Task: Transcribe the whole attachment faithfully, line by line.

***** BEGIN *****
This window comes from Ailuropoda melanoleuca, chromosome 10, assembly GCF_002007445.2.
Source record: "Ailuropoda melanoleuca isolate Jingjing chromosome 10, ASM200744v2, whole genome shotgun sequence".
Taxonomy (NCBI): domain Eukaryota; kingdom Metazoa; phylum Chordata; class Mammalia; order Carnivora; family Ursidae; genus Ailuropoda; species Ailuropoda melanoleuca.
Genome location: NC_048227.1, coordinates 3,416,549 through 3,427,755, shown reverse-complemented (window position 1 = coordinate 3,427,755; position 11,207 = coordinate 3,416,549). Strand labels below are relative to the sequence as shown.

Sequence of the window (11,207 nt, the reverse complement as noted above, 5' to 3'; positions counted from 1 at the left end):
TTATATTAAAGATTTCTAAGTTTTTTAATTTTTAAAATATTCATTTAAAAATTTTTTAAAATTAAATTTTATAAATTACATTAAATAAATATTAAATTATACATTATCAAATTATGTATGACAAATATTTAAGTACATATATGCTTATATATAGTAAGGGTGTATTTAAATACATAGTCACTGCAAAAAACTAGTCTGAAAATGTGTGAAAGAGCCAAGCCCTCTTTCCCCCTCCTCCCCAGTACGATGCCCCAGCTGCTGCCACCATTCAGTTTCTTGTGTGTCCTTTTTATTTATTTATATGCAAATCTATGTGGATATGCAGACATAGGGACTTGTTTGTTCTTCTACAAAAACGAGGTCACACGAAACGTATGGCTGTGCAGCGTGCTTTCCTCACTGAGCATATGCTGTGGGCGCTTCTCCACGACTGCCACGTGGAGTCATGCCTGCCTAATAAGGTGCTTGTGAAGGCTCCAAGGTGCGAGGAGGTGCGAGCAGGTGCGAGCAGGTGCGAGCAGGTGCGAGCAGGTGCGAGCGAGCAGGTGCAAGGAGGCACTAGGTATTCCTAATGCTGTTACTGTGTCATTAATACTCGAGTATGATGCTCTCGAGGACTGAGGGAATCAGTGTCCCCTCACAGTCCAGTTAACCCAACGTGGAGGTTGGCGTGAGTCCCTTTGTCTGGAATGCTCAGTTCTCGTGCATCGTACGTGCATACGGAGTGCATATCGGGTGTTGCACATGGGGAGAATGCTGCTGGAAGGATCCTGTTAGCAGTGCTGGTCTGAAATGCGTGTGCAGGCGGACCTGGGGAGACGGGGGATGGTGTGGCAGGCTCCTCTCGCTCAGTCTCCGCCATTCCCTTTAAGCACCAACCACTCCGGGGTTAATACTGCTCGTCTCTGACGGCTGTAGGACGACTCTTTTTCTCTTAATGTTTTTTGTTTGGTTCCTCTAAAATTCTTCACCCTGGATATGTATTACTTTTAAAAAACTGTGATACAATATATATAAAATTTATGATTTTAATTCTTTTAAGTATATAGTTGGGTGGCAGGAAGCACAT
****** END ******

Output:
This window comes from Ailuropoda melanoleuca, chromosome 10, assembly GCF_002007445.2.
Source record: "Ailuropoda melanoleuca isolate Jingjing chromosome 10, ASM200744v2, whole genome shotgun sequence".
Taxonomy (NCBI): domain Eukaryota; kingdom Metazoa; phylum Chordata; class Mammalia; order Carnivora; family Ursidae; genus Ailuropoda; species Ailuropoda melanoleuca.
Genome location: NC_048227.1, coordinates 3,416,549 through 3,427,755, shown reverse-complemented (window position 1 = coordinate 3,427,755; position 11,207 = coordinate 3,416,549). Strand labels below are relative to the sequence as shown.

Sequence of the window (11,207 nt, the reverse complement as noted above, 5' to 3'; positions counted from 1 at the left end):
TTATATTAAAGATTTCTAAGTTTTTTAATTTTTAAAATATTCATTTAAAAATTTTTTAAAATTAAATTTTATAAATTACATTAAATAAATATTAAATTATACATTATCAAATTATGTATGACAAATATTTAAGTACATATATGCTTATATATAGTAAGGGTGTATTTAAATACATAGTCACTGCAAAAAACTAGTCTGAAAATGTGTGAAAGAGCCAAGCCCTCTTTCCCCCTCCTCCCCAGTACGATGCCCCAGCTGCTGCCACCATTCAGTTTCTTGTGTGTCCTTTTTATTTATTTATATGCAAATCTATGTGGATATGCAGACATAGGGACTTGTTTGTTCTTCTACAAAAACGAGGTCACACGAAACGTATGGCTGTGCAGCGTGCTTTCCTCACTGAGCATATGCTGTGGGCGCTTCTCCACGACTGCCACGTGGAGTCATGCCTGCCTAATAAGGTGCTTGTGAAGGCTCCAAGGTGCGAGGAGGTGCGAGCAGGTGCGAGCAGGTGCGAGCAGGTGCGAGCAGGTGCGAGCGAGCAGGTGCAAGGAGGCACTAGGTATTCCTAATGCTGTTACTGTGTCATTAATACTCGAGTATGATGCTCTCGAGGACTGAGGGAATCAGTGTCCCCTCACAGTCCAGTTAACCCAACGTGGAGGTTGGCGTGAGTCCCTTTGTCTGGAATGCTCAGTTCTCGTGCATCGTACGTGCATACGGAGTGCATATCGGGTGTTGCACATGGGGAGAATGCTGCTGGAAGGATCCTGTTAGCAGTGCTGGTCTGAAATGCGTGTGCAGGCGGACCTGGGGAGACGGGGGATGGTGTGGCAGGCTCCTCTCGCTCAGTCTCCGCCATTCCCTTTAAGCACCAACCACTCCGGGGTTAATACTGCTCGTCTCTGACGGCTGTAGGACGACTCTTTTTCTCTTAATGTTTTTTGTTTGGTTCCTCTAAAATTCTTCACCCTGGATATGTATTACTTTTAAAAAACTGTGATACAATATATATAAAATTTATGATTTTAATTCTTTTAAGTATATAGTTGGGTGGCAGGAAGCACAT